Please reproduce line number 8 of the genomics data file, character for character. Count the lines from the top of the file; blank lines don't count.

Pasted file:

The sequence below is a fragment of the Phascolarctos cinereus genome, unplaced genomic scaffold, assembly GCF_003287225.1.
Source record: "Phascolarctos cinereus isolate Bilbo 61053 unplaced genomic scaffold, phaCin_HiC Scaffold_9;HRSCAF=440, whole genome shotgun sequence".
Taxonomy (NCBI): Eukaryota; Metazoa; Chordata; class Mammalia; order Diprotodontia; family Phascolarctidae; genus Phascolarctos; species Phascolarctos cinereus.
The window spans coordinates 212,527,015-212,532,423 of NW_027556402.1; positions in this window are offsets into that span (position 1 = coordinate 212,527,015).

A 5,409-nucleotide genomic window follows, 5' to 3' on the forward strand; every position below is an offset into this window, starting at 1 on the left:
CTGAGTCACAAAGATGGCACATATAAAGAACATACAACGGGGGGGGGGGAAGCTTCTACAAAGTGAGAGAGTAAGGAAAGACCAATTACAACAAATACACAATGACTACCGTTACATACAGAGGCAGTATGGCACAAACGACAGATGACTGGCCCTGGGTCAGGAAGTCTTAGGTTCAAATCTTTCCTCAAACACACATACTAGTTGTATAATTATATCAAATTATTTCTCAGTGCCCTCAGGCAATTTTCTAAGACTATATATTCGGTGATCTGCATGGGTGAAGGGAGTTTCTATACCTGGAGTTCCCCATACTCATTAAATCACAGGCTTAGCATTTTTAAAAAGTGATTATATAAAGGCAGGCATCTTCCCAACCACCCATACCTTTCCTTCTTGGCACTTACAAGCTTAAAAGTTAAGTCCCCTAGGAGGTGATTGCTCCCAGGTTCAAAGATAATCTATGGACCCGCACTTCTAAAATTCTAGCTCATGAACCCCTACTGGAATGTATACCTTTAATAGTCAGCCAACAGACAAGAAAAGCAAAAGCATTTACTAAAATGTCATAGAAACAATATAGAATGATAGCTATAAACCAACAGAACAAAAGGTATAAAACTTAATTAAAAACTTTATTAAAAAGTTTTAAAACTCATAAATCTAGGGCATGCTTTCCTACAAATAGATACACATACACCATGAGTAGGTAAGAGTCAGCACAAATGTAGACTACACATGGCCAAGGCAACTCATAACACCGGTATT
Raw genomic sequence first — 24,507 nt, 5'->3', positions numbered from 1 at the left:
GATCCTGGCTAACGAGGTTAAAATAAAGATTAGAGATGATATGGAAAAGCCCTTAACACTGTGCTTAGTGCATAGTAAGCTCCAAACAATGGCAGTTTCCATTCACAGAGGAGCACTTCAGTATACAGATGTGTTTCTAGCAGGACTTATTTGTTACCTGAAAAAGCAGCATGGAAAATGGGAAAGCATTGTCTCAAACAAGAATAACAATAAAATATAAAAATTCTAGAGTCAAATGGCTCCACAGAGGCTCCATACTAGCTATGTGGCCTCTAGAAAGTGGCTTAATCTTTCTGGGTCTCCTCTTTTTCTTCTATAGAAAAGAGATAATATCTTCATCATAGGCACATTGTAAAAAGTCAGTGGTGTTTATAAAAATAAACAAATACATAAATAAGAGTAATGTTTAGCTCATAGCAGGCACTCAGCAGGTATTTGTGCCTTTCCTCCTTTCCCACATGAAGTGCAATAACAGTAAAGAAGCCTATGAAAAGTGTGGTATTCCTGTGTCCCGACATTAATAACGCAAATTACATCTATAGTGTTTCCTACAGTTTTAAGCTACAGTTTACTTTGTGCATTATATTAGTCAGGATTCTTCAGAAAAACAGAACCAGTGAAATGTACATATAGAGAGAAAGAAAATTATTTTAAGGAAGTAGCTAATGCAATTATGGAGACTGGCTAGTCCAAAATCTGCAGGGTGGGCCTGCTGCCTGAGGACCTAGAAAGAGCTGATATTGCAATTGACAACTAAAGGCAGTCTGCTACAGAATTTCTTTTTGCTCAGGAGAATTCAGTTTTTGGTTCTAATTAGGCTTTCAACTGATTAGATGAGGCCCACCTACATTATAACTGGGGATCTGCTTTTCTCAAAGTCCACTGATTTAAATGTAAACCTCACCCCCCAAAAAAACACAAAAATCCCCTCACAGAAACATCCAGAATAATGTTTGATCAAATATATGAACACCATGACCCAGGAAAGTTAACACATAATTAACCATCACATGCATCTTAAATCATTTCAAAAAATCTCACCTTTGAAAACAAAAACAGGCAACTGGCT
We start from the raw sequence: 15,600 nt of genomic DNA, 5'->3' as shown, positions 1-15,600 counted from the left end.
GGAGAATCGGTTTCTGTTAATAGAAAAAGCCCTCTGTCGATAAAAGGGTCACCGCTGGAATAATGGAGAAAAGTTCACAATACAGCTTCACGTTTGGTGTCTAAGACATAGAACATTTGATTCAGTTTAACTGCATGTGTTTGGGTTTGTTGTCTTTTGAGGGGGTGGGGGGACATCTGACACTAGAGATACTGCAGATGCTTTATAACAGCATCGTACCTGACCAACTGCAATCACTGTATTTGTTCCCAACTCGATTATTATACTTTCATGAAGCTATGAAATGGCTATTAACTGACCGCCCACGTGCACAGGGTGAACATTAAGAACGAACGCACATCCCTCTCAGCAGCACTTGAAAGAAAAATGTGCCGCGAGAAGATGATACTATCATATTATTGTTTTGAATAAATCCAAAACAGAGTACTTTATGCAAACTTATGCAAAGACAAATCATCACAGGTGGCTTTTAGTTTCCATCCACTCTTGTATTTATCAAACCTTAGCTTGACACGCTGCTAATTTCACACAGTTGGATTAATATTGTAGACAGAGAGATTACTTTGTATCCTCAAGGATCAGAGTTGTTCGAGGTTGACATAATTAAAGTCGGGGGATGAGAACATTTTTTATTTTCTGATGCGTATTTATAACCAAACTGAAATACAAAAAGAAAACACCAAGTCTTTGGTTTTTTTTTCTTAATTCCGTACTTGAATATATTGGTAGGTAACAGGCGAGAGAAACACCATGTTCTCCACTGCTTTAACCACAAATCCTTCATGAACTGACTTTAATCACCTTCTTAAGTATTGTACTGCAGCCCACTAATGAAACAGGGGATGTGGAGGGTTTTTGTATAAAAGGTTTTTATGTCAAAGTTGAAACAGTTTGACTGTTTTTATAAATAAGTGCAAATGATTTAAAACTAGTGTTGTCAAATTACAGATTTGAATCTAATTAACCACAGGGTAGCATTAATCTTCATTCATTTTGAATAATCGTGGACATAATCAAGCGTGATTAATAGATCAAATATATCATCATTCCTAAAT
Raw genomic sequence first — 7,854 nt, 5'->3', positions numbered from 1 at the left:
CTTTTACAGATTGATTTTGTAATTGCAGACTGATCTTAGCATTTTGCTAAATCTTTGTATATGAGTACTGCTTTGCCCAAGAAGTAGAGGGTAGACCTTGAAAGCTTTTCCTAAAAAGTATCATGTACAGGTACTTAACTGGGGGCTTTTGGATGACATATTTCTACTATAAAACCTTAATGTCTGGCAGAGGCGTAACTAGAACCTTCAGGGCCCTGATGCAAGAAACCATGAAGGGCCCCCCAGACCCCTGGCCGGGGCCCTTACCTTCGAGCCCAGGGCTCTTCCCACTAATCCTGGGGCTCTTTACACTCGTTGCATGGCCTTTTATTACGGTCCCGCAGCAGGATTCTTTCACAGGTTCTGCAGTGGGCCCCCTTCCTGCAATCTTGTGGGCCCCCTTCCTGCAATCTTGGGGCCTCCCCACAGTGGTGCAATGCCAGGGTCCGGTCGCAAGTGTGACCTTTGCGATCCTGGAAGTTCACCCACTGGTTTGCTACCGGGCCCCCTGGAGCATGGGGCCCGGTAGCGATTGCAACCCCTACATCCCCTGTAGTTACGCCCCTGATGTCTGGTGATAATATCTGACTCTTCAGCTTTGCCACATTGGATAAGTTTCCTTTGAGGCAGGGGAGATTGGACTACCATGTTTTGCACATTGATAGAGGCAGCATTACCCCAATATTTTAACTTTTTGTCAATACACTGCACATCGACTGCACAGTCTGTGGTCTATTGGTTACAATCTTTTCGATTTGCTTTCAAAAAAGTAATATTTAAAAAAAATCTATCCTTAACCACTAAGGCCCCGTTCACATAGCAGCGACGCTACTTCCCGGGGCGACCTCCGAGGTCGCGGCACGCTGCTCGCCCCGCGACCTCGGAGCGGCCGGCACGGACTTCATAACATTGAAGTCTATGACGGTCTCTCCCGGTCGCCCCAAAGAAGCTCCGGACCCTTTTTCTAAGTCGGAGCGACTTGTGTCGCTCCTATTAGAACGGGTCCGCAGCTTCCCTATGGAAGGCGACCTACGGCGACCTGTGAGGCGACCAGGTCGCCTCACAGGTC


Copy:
GATCCTGGCTAACGAGGTTAAAATAAAGATTAGAGATGATATGGAAAAGCCCTTAACACTGTGCTTAGTGCATAGTAAGCTCCAAACAATGGCAGTTTCCATTCACAGAGGAGCACTTCAGTATACAGATGTGTTTCTAGCAGGACTTATTTGTTACCTGAAAAAGCAGCATGGAAAATGGGAAAGCATTGTCTCAAACAAGAATAACAATAAAATATAAAAATTCTAGAGTCAAATGGCTCCACAGAGGCTCCATACTAGCTATGTGGCCTCTAGAAAGTGGCTTAATCTTTCTGGGTCTCCTCTTTTTCTTCTATAGAAAAGAGATAATATCTTCATCATAGGCACATTGTAAAAAGTCAGTGGTGTTTATAAAAATAAACAAATACATAAATAAGAGTAATGTTTAGCTCATAGCAGGCACTCAGCAGGTATTTGTGCCTTTCCTCCTTTCCCACATGAAGTGCAATAACAGTAAAGAAGCCTATGAAAAGTGTGGTATTCCTGTGTCCCGACATTAATAACGCAAATTACATCTATAGTGTTTCCTACAGTTTTAAGCTACAGTTTACTTTGTGCATTATATTAGTCAGGATTCTTCAGAAAAACAGAACCAGTGAAATGTACATATAGAGAGAAAGAAAATTATTTTAAGGAAGTAGCTAATGCAATTATGGAGACTGGCTAGTCCAAAATCTGCAGGGTGGGCCTGCTGCCTGAGGACCTAGAAAGAGCTGATATTGCAATTGACAACTAAAGGCAGTCTGCTACAGAATTTCTTTTTGCTCAGGAGAATTCAGTTTTTGGTTCTAATTAGGCTTTCAACTGATTAGATGAGGCCCACCTACATTATAACTGGGGATCTGCTTTTCTCAAAGTCCACTGATTTAAATGTAAACCTCACCCCCCAAAAAAACACAAAAATCCCCTCACAGAAACATCCAGAATAATGTTTGATCAAATATATGAACACCATGACCCAGGAAAGTTAACACATAATTAACCATCACATGCATCTTAAATCATTTCAAAAAATCTCACCTTTGAAAACAAAAACAGGCAACTGGCT